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SEDALIA WEEKLY BAZOO.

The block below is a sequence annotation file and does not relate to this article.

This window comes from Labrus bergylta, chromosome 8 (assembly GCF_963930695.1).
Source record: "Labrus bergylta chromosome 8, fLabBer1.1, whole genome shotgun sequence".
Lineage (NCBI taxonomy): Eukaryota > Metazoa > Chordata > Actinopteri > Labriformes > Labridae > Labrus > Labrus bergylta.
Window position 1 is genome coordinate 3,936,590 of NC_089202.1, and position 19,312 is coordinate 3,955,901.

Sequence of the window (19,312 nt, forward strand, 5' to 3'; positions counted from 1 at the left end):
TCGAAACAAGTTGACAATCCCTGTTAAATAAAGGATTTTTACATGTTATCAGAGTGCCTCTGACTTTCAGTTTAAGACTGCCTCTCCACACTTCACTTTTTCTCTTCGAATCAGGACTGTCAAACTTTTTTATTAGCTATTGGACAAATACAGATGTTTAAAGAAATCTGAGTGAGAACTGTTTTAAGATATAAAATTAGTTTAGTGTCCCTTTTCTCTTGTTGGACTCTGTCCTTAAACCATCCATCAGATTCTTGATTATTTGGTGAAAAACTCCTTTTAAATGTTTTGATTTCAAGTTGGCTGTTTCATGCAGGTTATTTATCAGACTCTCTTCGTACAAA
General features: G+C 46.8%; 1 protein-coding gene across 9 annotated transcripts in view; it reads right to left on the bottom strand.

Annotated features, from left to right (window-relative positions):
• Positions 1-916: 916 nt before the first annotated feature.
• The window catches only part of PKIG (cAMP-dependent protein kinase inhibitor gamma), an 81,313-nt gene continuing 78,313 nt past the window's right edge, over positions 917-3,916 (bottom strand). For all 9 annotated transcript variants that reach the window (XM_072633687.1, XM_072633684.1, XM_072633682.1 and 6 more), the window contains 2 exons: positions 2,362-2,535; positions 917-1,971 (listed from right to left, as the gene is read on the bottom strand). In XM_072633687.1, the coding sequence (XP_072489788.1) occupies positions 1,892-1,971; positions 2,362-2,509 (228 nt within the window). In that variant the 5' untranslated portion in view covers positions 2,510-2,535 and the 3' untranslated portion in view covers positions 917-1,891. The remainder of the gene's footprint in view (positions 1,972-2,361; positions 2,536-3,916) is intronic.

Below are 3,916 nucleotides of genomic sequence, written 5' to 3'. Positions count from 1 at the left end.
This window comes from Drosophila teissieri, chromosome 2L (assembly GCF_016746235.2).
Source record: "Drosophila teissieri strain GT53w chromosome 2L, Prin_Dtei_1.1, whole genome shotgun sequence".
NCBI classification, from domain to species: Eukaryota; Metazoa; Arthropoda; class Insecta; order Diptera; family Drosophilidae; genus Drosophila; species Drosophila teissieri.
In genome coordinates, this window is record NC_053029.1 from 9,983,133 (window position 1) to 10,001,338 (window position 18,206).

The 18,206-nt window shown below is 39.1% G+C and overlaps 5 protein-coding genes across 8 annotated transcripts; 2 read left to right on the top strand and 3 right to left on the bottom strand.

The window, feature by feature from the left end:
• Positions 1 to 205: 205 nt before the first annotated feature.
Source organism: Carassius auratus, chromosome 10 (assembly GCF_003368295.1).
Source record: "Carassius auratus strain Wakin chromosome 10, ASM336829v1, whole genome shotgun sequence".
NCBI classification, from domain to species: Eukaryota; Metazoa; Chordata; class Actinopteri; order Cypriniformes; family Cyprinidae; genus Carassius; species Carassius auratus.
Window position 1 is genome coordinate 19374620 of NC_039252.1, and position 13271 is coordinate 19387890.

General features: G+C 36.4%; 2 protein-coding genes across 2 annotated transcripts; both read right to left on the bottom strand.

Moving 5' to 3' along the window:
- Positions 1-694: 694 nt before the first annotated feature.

VOLUME 25. SEDALIA, MO, TUESDAY, AUGUST 23, 1892. DUMBER 8. THE LAST DAY. Successful Ending of a Suc cessful Fair-Good Attend ance Yesterday. The Winners in the Closing Races Destination of the Horses -Fair Notes. FIFTH DAY -AUGUST 19. A fiue, cool bretze blew ucross the grounds this morning and set the fligs waviug to wetvardt aa the crowds of visitors began to arrive by hack and street car. If "B:g Thursday" overflowed the grounds, Friday did almost as well, for the throngs of men, women and children ran fur up into the thousands. CATTLE SHOW. Joe Combs & Sou, of Cooper county, made a splendid display of cattle, ant' were awarded first premiums on the following exhibits of HOLSTEINH. Best bull, 3 years old and over, S10. Best bull, 2 years old and under 3, 810. Best bull, 1 year old and under 2, 810. Best bull ucder 1 year old, $10. Best cow 3 years oid and over, 810 Best beifer 2 years old and under 3, 810. Beet heifer 1 year old and under 2, 810. Best heifer under 1 year old, 810 Best four calves of either sex, un der 4 years of age, by same sire, bred and owned by exhibitor, 820. Best herd, to consist of one bull 2 years old or over and four females 2 years old or over, $'25. Best herd to consist of one bull un der 2 years of age and four females under 2 year of age, 825. Best cow of any age showing (wo of her onepring, 1U. Best bull of any age, 8ilver Medal. Beet cow of any age, Silver Med'. CLASS J CATTLE. In this class a great deal of fine stock was dipslayed and in many cases the j udges were hardly able to decide without favor. Stock in this class was shown by Newton Long of Mindon, Mo., and Lamb& McKinleyof Cairo, Mo. CLASS K HORSES. In the saddle horse ring, C. F. Holmes of Kansas City, L. D. BoVcon of Sedalia, and L. M. Mon-ees, of Smithton. The premiums were, awar ded, ranging from 810 to $25, to the above gentlemen. THE PPEED RING. In the 2:22 class trotting un6ni. ed from yesterday, for 81,000, completed to-day. Idavan wo-. tuB first heat yesterday, 2:19i, Ni ium the second beat in 2- ,i riiTldmn won fourth ?2- To- The fifth King Herod and race. 4et in z:l(. "Won the heat 2:50 eta ft There were J VV i took the firs- Airteenentms. Comal Dick Har Winston second, tftet &rd third,. Time 2.28 able . rais race were was conaiuer- loud talking about the wa . j icai vvapt ousveus simrieu iuc 1 A Cl A f .1 JXVS&, the driver claiming that his Jborse was running. Capt. Stevens de nied starting the horse while in a gallop, but claimed that when the pole horse struck the wire he gave the word "go," all the horses were in a trot, but when the horse whose driver complained, struck the wire he was running. The judges sustained Capt. Stevens, but that did not prevent a lot of fellows from doing a great amount of talking, claiming unfair ness, partiality, etc. Second heat Comal won the heat with Dick Hartford coming in second. Time: 2:26. FBEE-FOR-ALL- PACING RACE. This is for a purse of 81,000 in which there were seven entries. Telegram, S. C. Fuller, of Sedalia, owner, won the first heat; Maud P. took second and Reflector took third. Time 2:14. SATURDAY, AUGUST 20. The thirteenth annual meeting of the Missouri Slate Fair closed yester day evening. Summing up the whole exhibition, it may be pronounced a gratifying success. The kite-shaped track was the talk of the week, and it is spoken of in the highest terms by horsemen and all. The weather was favorable during the week, and the attendance was about as the average, with the exception of Thurs day, when at lent 15,000 were in at tendance. The exhibits were fir.-t class, and the speed ring fareurpasBgd that of any previous season. The of ficers in every capacity aquiited them selves in an admirable manner. The weather ou the last day was fair no cloud was conspicu ous in the heavens, until the day hud closed, when a few threatening clouds app-ared from the eastern horizju. THE CLOSING RINGS. The first cattle rit'g shown yester day morning was Hie grand sweep stakes, of Class J the beef breeds and daisy breeds. The exhibitors in these rings were tequired to furnish an authentic pedigree of each animal, showing it to be tligibld to record in a standard record Grand Herd Sweepstakes. Best bull snd four females, any age, of one breed, owned by one exhibitor or firm, Newton Lung, silvet medal. Grand Dairy Sweep?takts. Best bull and four females, any age, of one breed, owned by one exhibitor or firm, Combs & Son, Boonville, Mo., silver medal. CLASS K HORSES AND MULES. Sweepstakes Roadsters. Best stal lion, raaie or gelding, McCormick. Bowling Green, Mo., 850, second premium W. H. McKinley, Mexico, Mo., 825. Sweepstake stddle horses: Best stallion, mure or gelding, C. T. Holmes, Kansas City, Mo., 850, sec ond, L. M. Monsees, Smithton, 825. Sweepstatake, draft horses best stallion, mare or gelding, C. Musick, Hughesville, Mn.,850; seend, C, L. Turner, Se dlia, $25. YESTERDAY'8 RACK?. With the exception of the premium riug9,the races were the attraction of the day. The records Were all lovereJ in every chus. The first race, of ten entries, 2:40 trot, for a purse of 81,000, best three of five in harness, was only of four heats duration. The. first heat was won with apparent ease by Miss Fullerton in 2:26J, and the pools be gan to sell in her favor. The second, heat, however turned to Nellie. f who won the next three helS e Jding the rac. ' Prohibi Bit -ots Woodford Pilot. .lis i a r. j -1 t .4 4 SellfcF.bniActiro 5 Hirtha b aa Gen Pachen 2 1 3 6 Aihe C h m Alladio 6 6 drp Misa Fullerton b m Young Fol- . lerVn..., 1 2 6 4 Jinx. Wilkes Youog Jim.... .....k.8 5 2 6 T.osaiie Hb( Walton PriQcr7 7 7 7 oam Clarke Kentucky Chief...4is. Btv Hawk cha Star oltha watt 3 6 4 5 Time 2:26$; 2:27; 2:25; 2"27. The second race, 2:30 class, for 81.000 purse, best three in in five in harness waa more exciting than the first race. Horses alternately won heats causing much betting at random. The first heat was very even, Cross man winning by a length. The second heat was led by Lida D. from the pole to the half, when she lost ground, letting Crossman and Black Prince slip by, allowing the latter to win the heat by a neck. Black Prince led the third heat, and won, leaving the others about six lengths behind. Crewman after a hard fight won sec ond place, and May Quisne third. In the fourth Crossman led, but was soon passed by Chapan. Floyd B gained firat place at the last quarter and won by a neck. The fifth, sixth and seventh heats were no less excit ing than the others, Srah Gibbons winning the nrst and urossman me last two, which Croasmin br g Mad rid P H Coapan b a Chapan's Egasont Nobody' Claim.blk a Almont Pilot ... Elsie Rprague ch m ended the race. 1 2 2 3 4 1 1 9 10 8 7 drw 8 11 10 10 drw Round a oprsgne. Musette g m Mc- Curdyjt Hamble- toni&o- May Qu'une b m.... 12 B ack Prince blk g Frank Lee 3 2 8 9 8 5 drw 11 3 12 7 drw 6 6 8 5 1 1 Floyd Bbg 4 3 11 Sarah Uilbirds blk m GilbirdsSpr'gn 10 7 4 5 1 3 8 Ben Uole b g Ben Leoman, Jr Lida D b m Bril liant Golddust . 7 9 5 9 6 6 6 5 4 drw Mand b m Clay Cadlmns 6 5 6 4 3 Time, 2:26: 2:231: 225: 224: d 22SJ: 228; 228J. WHERE THEY GO. W. W. Frame, three horses, Rushville. Ind. to Harwood Dorsev.of Louuville.Ky., two horses, to (Jolumbus, U. R. . Jones, will go home, Paola,' Kas., with his stock. Hawkins & S 'tiles of Spring Star tion. Ky.. will eo east with two head' of horses. Ed Pyle, Seymour, Neb., 11 horses to Creston, la. Dick Bens'in, of Kansas City, six horses to St. Loui. J. E. WoodbrMge, Youngstown.O will take Grace Napoleon to Independ ence, la. Sam Fuller will take Telegram to Independence, la. J. E Lemon will go to St. Louis with Dick Hartford. The following gentlemen will hi represented at the Higginsvil! track next week : Tom Allen, Bowling Grreu, M.. twelve horses; J. M. Mcintosh, Mtriettti, Ga., two horses ; F. J. Cullar, Tipton, two horses ; F. il. Shelly, Kiowa, Ka-.. four horses ; G. H. McCow, Springfield. Mo , five horses. THE WIND Ur. Hardly had the day opened-yester-Ihv before the exhibitor b?gau to pack up their goods and the horse men their sulkies, preparatory to moving to their next stmd or home as the case nny be. This w-s doae with a good feeling toward all. The dny jogged aling with no in terruption and with everyoua s itis fied. It was late last night before those who intended to leave, depart ed. At that dismal hour uo sound could be heard, save the t-teady tread of the watchmen who bad remained behind to guard the straggling nrii cles, to be picked up on the ttreturn trip. The fortuce tellers and reJ lemonade sellers were gone. The side shows were broken up and the Albino woman had removeJ her wig and the bearded lady h?r whi-kers. The "red and black" were no more, and in the sime condition, wat the "star green." No horse and sulky were visible on the track: the grand stand was va- ca'eJ; the judges tami wore" a de- erted look while around the directors and press stands were no sizns of human existenc; in fact all was still and the entire grounds wrapped in tne gloom. The thirteenth annual meeting of the Missouri estate fair was at an end. One of the most attractive displays in the art hall is that of the Central Busintes College, which under the management of Prof. C. W. Robbies, aa reached a place among tne euu cational establishments of the country second to none. Indeed, i siay truly be said of this col logo that its gradu ates can be found all over the United States occupying places of trust and confidence, and that lis Instruction is so thorough in its nature that not one dissatisfied student has ever entered a complaint. When it is consider d that the number ot these students nas lone azo passed from hundreds into thousands, the fact here stated is re markable, to say the least, la con nection with the business training school of the college proper, short hand and penmanship departments are specially provided and thorough instruction is assured to each and every pupil. The college is always open to pupu s and they are taken by the month, it desired, so that the pupil may be thoroughly sat isfied that the school has not been mis represented, before taking the whole course. The dismay or pupils work has been arranged under the careful man agement of Prof. Robbins and a corns ot able assistants have carried out his ideas to a finish which excites the ad miration ot all. lne entire space in the eastern nort of the art hail is covered with pen work, both plain ...... and ornamental, and art critics declare that the pen drawings cannot ne ex celled by the best engravings on steel. A special piece which has won praise from all who have seen it, is group of Arabs, who, upon fleet cours ers are dashing through a mounuin defile. The lines are shaded to the delicate nicetv of an engraving, and the finish is that of an artists proof. Another fine piece of pen work repre sents a Bengal lion, the magnificent mane, tail and claws being per fect. In addition to the many special pieces, there are large frames filled with plain and ornamental card work, finely executed pen strokes representing birds, etc Indeel it is difficult to imagine anything finer than the display made liy the Central Business College, because it is so com' plete in all its details and its special features so well arranged. Thursday and Friday rapid calcula tors displayed the care with which in struction has been given in the mathe matical department and as the diffi cult and intricate problems were worked into a correct result in about the space of time which is necessary to strike a telegraph key, the crowd ot interested spectators grew enthusiastic and with one accord admitted that mathematical calculation had been re duced not only to an art but a fine art and one which would have made the Qld-'irae pedagogue turn pale with affright. Tne lightning es calators, it should be remem bered, are thorough mathmeti cians tnd in the great commercial world where now only such knowledgd is available, there is always room anil always a demand for them which makes it most desirable for all to emulate. No young man can a fiord to inifs such instruction and indeed no young mau who studies self interest will neglect it. Rmeniber that com petition makes it necessary that a business man should n t be h uidi cipped in any way and at once take a course in the business training d;part ment of the Central B isiuess College, t''e most complete c dlege in " the United State. A CREDIT TO THE COMMUNITY. Among the disp'ays at the fair Jnt week, that olJohn Stark & Sons, de serve special mention, as they had without any duibt the highest grade and finest pianos ever exhibited at any fair ever held in Sedalia or Central Missouri. Among their exhibits could be seen the justly popular and cele brated pianos of George Steele & Co., Mason & Humlin and the Bradbury. The beautiful tone and fine workmtn chip of these pitnoi culled forth many flattering remarks from the thous nds who had the pleasure if seeing them Messrs. Starke & Sons were well re paid for their labors in miking the ifisp'ay as they sold several very fine pianos, some to be shipped to the sur rounding towns. No wonder this firm are so popular and command the con fidence of the public, fur they, have b?en doing a successful business in Sedalia for over twelve years and in all that time every customer who his purchased of them has been a frind and workt r for the firm. Their uni form, courteous treatment, reliability and low price? to ail, has enlarged their silta and territory until their j shipments aod sales extend over the largest territory ever covered by any firm in this city. It is scarcely neces sary to state that they got the blue ribbon for their beautiful exhibit. At their store room 505, Ohio street, can be found a fu'.i line of everything pertaining to the musical lice. All orders from, the surrounding towns and country will receive prompt and careful attention. Write them for particulars. EAIRI-M. Ed O'R ar, of Saline county, took in the fair. The wheel of fortune did a land office business. The bind rendered excellent ser vice during the week. Blue Bell lowered her record from 2:24 to 2:17, yesterday. Ethel T, lowered her record from 2:37 to 2:32, yesterday. The police force at the grounds was sufficiently strong. Emmet Bouldin did excelent ser vice in the horse department. You could invest five cents at a peanut stand and draw out diamond so they a j. The press gang returns thanks to Mr. A. D. Fisher for a box of cigars yesterday afternoon. Prof. Spurway found a bunch of keys on the grounds. The owner can get the same at Hotel Benson. A. A. Walket, who was here at tending the fair, left for his home at Pleasant Oreen last night. Telegram, driven by Sam Fuller, made his first appearance in a gentle man 8 roadster race some years ago in Sedalia. It was reported this morning that eeveral parties were held up on the fairerounds Inday night. I he re port was not verified. There was ot course, some kicking amone the ladies concerning tne awards, but who ever heard ot a fair without it? Press Agent Thornton did the thing up brown last week, kvery precau tion was taken, by that gentleman, to add to the comfort of the press. But few ladies had places on the grand stand yesterday. Sedalia ladies are not exactly up to the races unless a crowd assures them that they are good. Mrs. Bettie Gentry, Dr. and Mrs. Fereuson. occupied seats in the di rectors' quarters, nearly every day ot the fair and enioved the races im mensely. Mrs. J. L. Holloway, who is the guest of her parents, Mr. and Mrs. K G. Learning, and' attended the fair. will return to her Arkansas home the last of this week. Mrs. D. T. Hartshorn and Mrs. E. A Challenge ! CARPET THIRD AND D. A. CLARKE, R. Marhn, who made snch a fiae dis play of jellies and preserved fruits, have now premiums for several years and are experts in caring for fruits. Miss Minnie Chppel of Kansas City, who was the gueat of Mr. C. E. Messerly, and attended the fair, left yesterdy for Mt Leonard where she will visit before returning home. W, E. Bud, R. G. Learning, Mrs. Mattie Brown, Mrs. T. B. Anderson, Miss Nellie Learning all deserve much Credit for unfailing courtesy and care they displayed in the art and tex'ile fabric department during the fair. C. F. Holme?, of Jvansas Jity lost a valuable set of harness ye,terrtay noiniiKSTrtloek. eajt-ud. fjFt and when he returned the harnesa , valu d at 575, was mi&ing. iso clue. Liltle ex-.'itemeut was cause! yes terday evening when the driver ot Jim Wilkes was removed and W. H. McKinney put in his stead- It was the horses first appearance on the track and it was supposed by the change that he might win the race. Crossman, br. g Madrid, owned by a. T. Farist. of LAW3on. Jio., tne horse that won first money in tlia Z:M class consolation stake of Sl.lWU. is Wind and 11 vears old. This is the BPcnml season for the horse on the track, and he now has a record of 2:23A. He was driven by Mr. Fariah N. Lockland. who represents the Chicago Horseman, and C. L. Frost! who represents the J.entucjr.y o:oca farni. and who are able and courteous gentleman who have given their re spective journale fine reports of the races, wiuieave io-uj iui u.gg.uo ville, where they will be present at the fair. A man named Blinker from near California, Mo., bet on the wheel of fortune Thursday, and then went be hind the textile fabric hall, where he kicked himself until he absolutely cried. He was asked the cause of bis tears and then toll his tale of woe. He has lost elevan dollars and a quarter. Mrs. Powers, Mrs. Dakes and Mrs McFarlane three enterprising ladies who served meals f"r tpe benefit ot the First Methodist church deserve" much credit. They not only served good meals carefully and acceptably but served them for a very small sum. Thev estimate they lost upwards of 825,through the carelessness.or design nt numerous persons who failed to pay them during the rush Thursday. The wife of a well known physician remarked to a reporter that her hus band regretted his visit to the fair Friday since ha lost 85 by it. The reporter intent upon tne cniei attrac tions of the fair laughed and said, why did Dr. bet on the race or did he play the wheel of fortune? The physician's wife remembering that her busoand was a strict cnurcn mem- ber.bastened to correct the reporter by stating that it was neither the races or the wheel of fortune which had caused her husband to lose bis money, but a patient whom he had failed to see and who had called at his office during his adsence. The patient was in luck, however, and will prob ably not get well. The ait and textile fabric depart ments were not dismantled until this afternoon, many of the exhibitors kindly allowing their displays to be viewed by all visitors who had not before seen them. It is asserted by many that the fancy work this year . . ... ? i i exceeqea anyming ot me mnu seen 1 Hi All the manipulators of Cut Price, Discount, ''Going out of Business, ' ''Selling at Cost' and other sort of sales to produce'sueh fine bargains as we are offering six days in the week. Do not be de ceived, but comerij:ht straight i.to the LIMINE. Manager. here during previous years and there is no doubt that this is the truth. Mrs. C E. Messerly, Mrs. Adam Ittel, Mrn. W. B. Scales. Mrs. E. Myers, Mrs. Wilson of Fort Scott, Kan.. Mrs. El Hurley, Mr?. John Walmsley and numerous others made displays which were beautiful in the extreme and which were of such care ful handiwork that the se'ections for premiums made by the committee was most difficult to make. It is 'to be hoped that no one will feel hurt at the selections, because much thought and care were required and no selec tion was made hastily. At the request of Mrs. Patti Moore of the World's Columbian Exposition, Mi's Nellie Learning prepared the following list in first premiums in breai; cei preserves, jellies, pickles, fruit and honey : Loaf wheat bread, Miss Helen Bentley, Sedalia bread, milk-risine. Mrs. D. Hartshorn, se dalia ; Graham bread, Mrs. George Lamm, Sedalia; ginger Dreaet, aiw Annie Learning, Sedalia ; pound cace, Miss Kato Doyle, Sedalia; white cake, Misa Jennie Hughes, Sedalia; nut cake, Mrs. B. F. Bljthe, Sedalia; cocoanut cake, Mrs. V. riartsnorn, Sedalia; chocolate cake, Mrs. D. Hartshorn, Sedalia ; angel iooa, dira. W.H. Evans, Sedalia; doughnuts, Mrs. R. G. Learning, Sedalia; raised biscuit, Mrs. W. M Kilgore. Sedalia; best four pounds butter, Mrs. George Lamm, Sedalia. Best six varieties ot jellies, am. a. R. Marvin, Sedalia. Best six varieties of preserved fruits Mrs. D. Har'shorn, Sedalia. Best six varieties of fruit butter, Mrs. P. Shaffer, Sedalia. Best four varieties of pickles, Mrs. D. Hartshorn, Sedalia. Best comb honev, G. M. Hoadley, Sedalia, Best extract honey, u. H. Asu worth, Sedalia. Lareest collection of fruits, mtu Connty Horticultural Society: Best collection ot apples, a. a. Cross, Lamonte, Mo. Best display of peaches, U. . Web ster, Sedalia. Best display of crab-apples, A. a. Cross, Lamonte. Best display of plums, A. k. uross, Lamonte. Best three pUtes of apples, A. R. Cross, Lamonte. Best display of grapes, A. liU'z, Sedalia. Starr f Maaaer. ? ' The United StatM steamer Eai ieaTor. engaged in the coast surra? of the Delaware river and bay. is ealA to be the old confederate cruiser Lmif Davis. The vessel waa captured byaj federal gunboat seat out by Farragaf for that purpose. It had been bull by funds contributed by ladies of tat) south, who in some case sold their Jewels to raise the money, and tM Mate given the vessel was la boas f Mrs. Jefferson Davis. MEN READ THIS! l.gBtfarTkla St rrou' Debility. Wkrt nines. Dlzziaws. Headachy Iom of rower in either ex. Lost iltshood. Era iver-eiertlon of the brain, ielf-iboe or orer-tadi ence whleh oltltnatelT lead to consumption, nuantty inl anldde. Put up in condensed form to carry In tna vicfcrt. Prleesllper box, or a complete treatment f Ix boxea with a Written Guarantee for fj- Sea wt-pald In plain package. Circulars free. Aaartaa, rote SALE IN SKI) ALIA. MO BY T. FleUcbmamn. tor. ilh & OMo SU. a on